6. Kampf, G. et al. Persistence of coronaviruses on inanimate surfaces and their inactivation with biocidal agents. Journal of Hospital Infection, Volume 104, Issue 3, 246 – 251.

7. Rabenau, H.F., Cinatl, J., Morgenstern, B. et al. Stability and inactivation of SARS coronavirus. Med Microbiol Immunol 194, 1–6 (2005).

8. Duan SM, Zhao XS, Wen RF, Huang JJ, Pi GH, Zhang SX, Han J, Bi SL, Ruan L, Dong XP; SARS Research Team. Stability of SARS coronavirus in human specimens and environment and its sensitivity to heating and UV irradiation. Biomed Environ Sci. 2003 Sep;16(3):246-55.

Category: Coronavirus

11 thoughts on “Coronavirus Myths Debunked by A Physician

  1. Michael Knapp, Ph.D.

    Thank you very much for this very clearly presented information. It was very helpful in quelling the panic I was starting to feel.

  2. Travis Lawyer

    Good Stuff. FYI, I don’t know when Gupta asked that question. But he has consistently said on CNN that that 2% figure will get lower as the denominator increases. He has consistently warned of not panicking and has written OpEds with the words “Don’t Panic” in them. At the time, and maybe still now , there are health organizations using a whopping 3.5% figure that is wrong.

    I don’t get a sense of panic at all from CNN. From wathcing them is where I have corrected people by saying it is more like .2% fatality rate. They do bring up lack of testing a lot. It has gotten annoying to me because I didn’t think all people who show signe need to get tested, and I think some health pros have agreed. But it appears that the vast majority of pro’s, including you, think testing everyone with symptoms is important, so I am probably wrong there.

  3. Dr Steve Lissau

    Great Review of Corona….I think the videos of Chinese health workers dressed in spacesuit like protective gear added fuel to the fire. I’ve also been told that the CDC has recommended that corticosteroids not be used to treat these patients for fear of depressing immunity…in my opinion this is nonsense since steroids are lifesaving in treating most respiratory illnesses. Now… how do we calm down this panic?

  4. World B Free

    You lost me at 20% of 4000 is 8

    1. Chris Centeno, MD Post author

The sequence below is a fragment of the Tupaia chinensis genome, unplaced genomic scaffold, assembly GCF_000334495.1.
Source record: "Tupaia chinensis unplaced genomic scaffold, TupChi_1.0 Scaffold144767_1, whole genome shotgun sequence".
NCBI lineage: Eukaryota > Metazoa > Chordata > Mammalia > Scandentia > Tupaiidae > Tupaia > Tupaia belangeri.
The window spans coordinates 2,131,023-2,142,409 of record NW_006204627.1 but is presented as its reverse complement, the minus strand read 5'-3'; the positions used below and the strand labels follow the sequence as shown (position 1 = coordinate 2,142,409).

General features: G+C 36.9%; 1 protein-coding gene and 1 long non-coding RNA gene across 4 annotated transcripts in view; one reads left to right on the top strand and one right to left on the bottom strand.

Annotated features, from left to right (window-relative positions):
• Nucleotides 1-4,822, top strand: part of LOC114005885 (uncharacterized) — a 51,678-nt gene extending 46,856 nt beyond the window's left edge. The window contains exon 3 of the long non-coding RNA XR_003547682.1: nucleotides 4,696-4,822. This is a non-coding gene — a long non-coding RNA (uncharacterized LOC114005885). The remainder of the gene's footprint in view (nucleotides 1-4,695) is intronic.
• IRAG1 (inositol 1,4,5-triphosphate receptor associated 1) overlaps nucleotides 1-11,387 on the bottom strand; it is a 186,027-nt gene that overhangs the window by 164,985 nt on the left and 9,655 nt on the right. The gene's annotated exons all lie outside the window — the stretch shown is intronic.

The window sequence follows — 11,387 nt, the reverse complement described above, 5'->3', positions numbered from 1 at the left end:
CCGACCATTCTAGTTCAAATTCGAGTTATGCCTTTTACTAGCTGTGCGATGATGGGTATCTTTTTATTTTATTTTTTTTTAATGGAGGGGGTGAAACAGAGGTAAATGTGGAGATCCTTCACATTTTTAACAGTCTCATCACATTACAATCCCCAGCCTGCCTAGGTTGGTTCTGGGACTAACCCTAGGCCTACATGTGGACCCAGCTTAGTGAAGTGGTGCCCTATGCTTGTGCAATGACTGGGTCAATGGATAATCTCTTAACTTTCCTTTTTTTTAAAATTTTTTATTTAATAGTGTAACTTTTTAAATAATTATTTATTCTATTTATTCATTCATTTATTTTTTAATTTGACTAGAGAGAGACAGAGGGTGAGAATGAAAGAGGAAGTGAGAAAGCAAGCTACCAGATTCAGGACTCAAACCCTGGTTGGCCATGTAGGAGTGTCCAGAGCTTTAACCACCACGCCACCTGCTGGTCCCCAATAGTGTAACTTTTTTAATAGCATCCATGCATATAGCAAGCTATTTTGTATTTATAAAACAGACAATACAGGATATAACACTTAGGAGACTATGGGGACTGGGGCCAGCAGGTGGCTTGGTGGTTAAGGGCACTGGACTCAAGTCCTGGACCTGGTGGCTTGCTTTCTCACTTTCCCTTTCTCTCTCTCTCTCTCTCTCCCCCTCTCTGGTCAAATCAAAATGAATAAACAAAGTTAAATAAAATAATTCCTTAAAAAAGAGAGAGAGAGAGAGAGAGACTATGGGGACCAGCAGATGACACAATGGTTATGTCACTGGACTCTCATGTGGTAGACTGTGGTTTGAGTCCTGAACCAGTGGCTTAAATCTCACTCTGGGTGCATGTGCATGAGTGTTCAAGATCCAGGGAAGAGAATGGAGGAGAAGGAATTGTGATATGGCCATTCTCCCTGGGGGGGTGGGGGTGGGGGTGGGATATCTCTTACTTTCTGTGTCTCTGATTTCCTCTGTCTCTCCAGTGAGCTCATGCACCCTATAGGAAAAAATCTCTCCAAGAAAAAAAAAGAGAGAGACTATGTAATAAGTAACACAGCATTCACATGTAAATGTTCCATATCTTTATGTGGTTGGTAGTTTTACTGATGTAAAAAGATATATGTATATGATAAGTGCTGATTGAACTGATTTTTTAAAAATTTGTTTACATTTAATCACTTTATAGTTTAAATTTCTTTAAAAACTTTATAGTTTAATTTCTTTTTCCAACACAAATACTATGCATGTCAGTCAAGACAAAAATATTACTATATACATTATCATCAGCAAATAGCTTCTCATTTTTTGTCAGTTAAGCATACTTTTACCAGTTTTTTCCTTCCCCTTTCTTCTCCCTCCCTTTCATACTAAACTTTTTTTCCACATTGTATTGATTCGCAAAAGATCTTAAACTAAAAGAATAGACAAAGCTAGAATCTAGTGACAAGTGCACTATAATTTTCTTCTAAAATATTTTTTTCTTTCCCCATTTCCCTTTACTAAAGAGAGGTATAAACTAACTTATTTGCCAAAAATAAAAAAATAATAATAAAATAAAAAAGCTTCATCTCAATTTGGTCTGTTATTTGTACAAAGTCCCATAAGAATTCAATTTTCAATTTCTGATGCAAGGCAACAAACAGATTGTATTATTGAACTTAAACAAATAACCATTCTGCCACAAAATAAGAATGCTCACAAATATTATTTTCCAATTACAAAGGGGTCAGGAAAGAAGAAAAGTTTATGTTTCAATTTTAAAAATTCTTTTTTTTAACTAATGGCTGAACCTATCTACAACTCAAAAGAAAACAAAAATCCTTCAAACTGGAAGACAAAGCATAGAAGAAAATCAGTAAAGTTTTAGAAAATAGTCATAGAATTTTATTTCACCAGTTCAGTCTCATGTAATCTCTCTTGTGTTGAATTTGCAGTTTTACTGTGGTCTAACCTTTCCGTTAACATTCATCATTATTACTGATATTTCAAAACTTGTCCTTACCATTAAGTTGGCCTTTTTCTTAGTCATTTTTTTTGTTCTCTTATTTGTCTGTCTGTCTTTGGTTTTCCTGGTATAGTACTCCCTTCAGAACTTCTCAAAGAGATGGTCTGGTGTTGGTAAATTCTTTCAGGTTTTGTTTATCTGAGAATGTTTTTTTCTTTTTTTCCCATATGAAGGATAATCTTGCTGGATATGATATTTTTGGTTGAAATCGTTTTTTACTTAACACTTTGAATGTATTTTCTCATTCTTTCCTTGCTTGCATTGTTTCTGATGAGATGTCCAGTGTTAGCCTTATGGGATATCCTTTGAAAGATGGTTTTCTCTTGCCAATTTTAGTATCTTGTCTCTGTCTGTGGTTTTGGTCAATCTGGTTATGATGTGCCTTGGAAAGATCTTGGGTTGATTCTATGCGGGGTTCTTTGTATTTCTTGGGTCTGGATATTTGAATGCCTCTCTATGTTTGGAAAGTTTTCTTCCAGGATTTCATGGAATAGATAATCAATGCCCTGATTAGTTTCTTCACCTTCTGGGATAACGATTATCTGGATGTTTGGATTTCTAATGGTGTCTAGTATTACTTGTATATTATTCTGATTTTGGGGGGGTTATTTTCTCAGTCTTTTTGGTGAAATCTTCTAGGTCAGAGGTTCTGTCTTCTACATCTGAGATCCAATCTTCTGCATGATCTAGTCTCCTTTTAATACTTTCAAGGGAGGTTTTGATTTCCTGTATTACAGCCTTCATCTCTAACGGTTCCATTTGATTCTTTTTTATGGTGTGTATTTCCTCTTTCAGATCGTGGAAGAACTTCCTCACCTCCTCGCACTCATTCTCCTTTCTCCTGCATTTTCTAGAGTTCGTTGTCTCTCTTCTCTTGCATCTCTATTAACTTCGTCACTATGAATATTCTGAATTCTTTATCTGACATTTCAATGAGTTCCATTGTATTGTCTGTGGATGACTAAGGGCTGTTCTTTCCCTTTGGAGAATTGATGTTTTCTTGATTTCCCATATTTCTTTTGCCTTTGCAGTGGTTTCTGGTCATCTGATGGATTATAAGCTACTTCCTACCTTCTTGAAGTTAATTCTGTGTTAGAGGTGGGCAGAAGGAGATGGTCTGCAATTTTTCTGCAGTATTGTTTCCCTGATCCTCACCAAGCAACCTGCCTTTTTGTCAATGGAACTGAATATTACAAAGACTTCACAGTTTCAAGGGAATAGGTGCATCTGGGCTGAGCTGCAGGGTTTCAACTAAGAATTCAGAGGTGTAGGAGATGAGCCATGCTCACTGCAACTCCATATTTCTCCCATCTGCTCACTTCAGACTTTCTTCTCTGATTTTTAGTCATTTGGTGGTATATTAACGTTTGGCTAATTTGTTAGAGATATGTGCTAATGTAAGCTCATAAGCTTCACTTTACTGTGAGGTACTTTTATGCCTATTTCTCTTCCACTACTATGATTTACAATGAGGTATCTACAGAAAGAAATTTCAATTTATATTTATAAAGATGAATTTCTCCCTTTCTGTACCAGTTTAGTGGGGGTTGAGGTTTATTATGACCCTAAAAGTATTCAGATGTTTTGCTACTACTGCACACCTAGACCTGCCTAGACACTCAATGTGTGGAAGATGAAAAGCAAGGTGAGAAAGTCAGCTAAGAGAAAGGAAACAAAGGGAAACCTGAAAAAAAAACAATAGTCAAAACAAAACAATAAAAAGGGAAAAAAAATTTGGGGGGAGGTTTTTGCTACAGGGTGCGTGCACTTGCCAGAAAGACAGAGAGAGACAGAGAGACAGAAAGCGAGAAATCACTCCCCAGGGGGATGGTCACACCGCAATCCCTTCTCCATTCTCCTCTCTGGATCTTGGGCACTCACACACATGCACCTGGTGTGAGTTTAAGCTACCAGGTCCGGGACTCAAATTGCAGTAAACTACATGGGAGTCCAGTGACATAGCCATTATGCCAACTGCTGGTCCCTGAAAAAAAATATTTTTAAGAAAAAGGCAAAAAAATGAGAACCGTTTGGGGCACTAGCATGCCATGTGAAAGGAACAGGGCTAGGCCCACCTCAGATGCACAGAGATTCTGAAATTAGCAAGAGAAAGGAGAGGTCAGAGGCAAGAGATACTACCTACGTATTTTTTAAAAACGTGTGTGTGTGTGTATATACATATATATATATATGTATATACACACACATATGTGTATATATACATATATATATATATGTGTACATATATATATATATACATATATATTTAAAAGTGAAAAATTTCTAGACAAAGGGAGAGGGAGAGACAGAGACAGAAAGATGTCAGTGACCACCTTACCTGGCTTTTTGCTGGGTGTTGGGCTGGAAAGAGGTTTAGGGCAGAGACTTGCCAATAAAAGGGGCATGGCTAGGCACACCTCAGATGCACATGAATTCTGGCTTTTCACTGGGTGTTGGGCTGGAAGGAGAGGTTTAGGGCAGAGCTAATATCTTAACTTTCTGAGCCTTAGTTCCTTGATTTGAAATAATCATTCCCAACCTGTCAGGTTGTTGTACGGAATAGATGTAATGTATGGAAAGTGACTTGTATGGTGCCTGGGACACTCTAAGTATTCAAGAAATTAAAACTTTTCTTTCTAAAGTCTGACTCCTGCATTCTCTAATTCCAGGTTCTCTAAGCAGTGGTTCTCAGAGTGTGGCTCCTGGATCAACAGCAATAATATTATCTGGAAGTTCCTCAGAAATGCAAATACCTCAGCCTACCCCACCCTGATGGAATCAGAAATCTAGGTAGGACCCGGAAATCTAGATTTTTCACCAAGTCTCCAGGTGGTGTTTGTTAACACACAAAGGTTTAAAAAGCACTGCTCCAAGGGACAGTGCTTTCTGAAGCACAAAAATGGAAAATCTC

(8) is a citation number.

  5. Derede Arthur

    Here is updated information on how this actual virus (SARS-CoV-2) lives on surfaces — a peer -reviewed study in the New England Journal of Medicine. Link can be found here:

    Bottom line, says one of the authors, is that “this virus has the capability of remaining viable for days” on a variety of surfaces. Of course the viral load declines with time and UV exposure, and one doesn’t get sick just because one has been exposed to a “little” virus (there has to be enough to overwhelm our immune system)…but it’s something to keep in mind. Wiping down surfaces one touches (CDC recommends a very dilute bleach solution) and washing hands frequently with soap and water or a 60%+ alcohol based disinfectant is key.

    1. Chris Centeno, MD Post author

      Yes, all of the information says 2-3 days on plastic with declining viral loads as you mention. So it’s a good idea to be careful and wash your hands frequently and wipe surfaces as recommended, but the Washington Post was wrong to print that SARS-CoV-2 survives 9 days on plastic. The average person would read that your credit cards will be contaminated for 9 days and able to get you sick if someone else touches them who happens to have COVID-19.

  6. Wolfgang Gröschel

    Dear Mr. Centeneo,
    I’m not a medical doctor. But I do try to interpret the Corona numbers.
    In China there is a big difference between Wuhan (Hubei) and the rest of the country in terms of deaths and serious diseases.
    3099 deaths in Hubei and 218 deaths in the rest of China.
    This can only be explained by different virus types.
    Could it be that the corona test for SARS-CoV-2 is also positive for typical cold viruses?
    It would be helpful to compare the total number of people suffering from or dying of viral lung diseases with previous periods. The corona test should not be included in these figures.

    Similar to SARS, medical personnel without protective equipment are at high risk.
    The 33-year-old Li Wenliang died on 7 February 2020. I have the following message from Italy:
    “At Pope John XXIII Hospital, where doctors and rescue workers are dedicated to corona patients, everyone must also be able to cope with setbacks and sad news. A 47-year-old paramedic from the “118” in Italy, who had been active and in the front line since the outbreak of the virus, was infected – the family man and lifesaver died within a week – no previous illnesses are known.”

    Perhaps you could take up these questions sometime?

    With kind regards
    Wolfgang Gröschel (Jena/Germany)

    1. Chris Centeno, MD Post author

      There are two virus types, one likely more virulent than the other. So that’s part of the difference. In addition, some of this is due to the lack of 100% testing of all positives with the disease. Some also due to trying to find “excess deaths” which rarely happens this early in an outbreak. Finally, the availability of ICU care and ventilators is a big issue. In Wuhan they were in crisis triage mode versus outside of Wuhan. Meaning when your medical system gets overwhelmed your deaths go up.

  7. Shirley Viall

    Thank you Dr. Centeno, the interview with Dan Bongino was very informative. Also your excellent analysis and reporting of the data is exceedingly helpful. We subscribe to your blogs and have explored clinic locations in our area. In the current world of “confused healthcare” it’s great to have your wisdom and clarity available.

    S. Viall

  8. AZ State Rep Bob Thorpe

    Thank you Doctor. Really terrific Info and service to our public. I shared you Bongino interview and this link widely, trying to reduce panic in AZ. Warmest regards, State Representative Bob Thorpe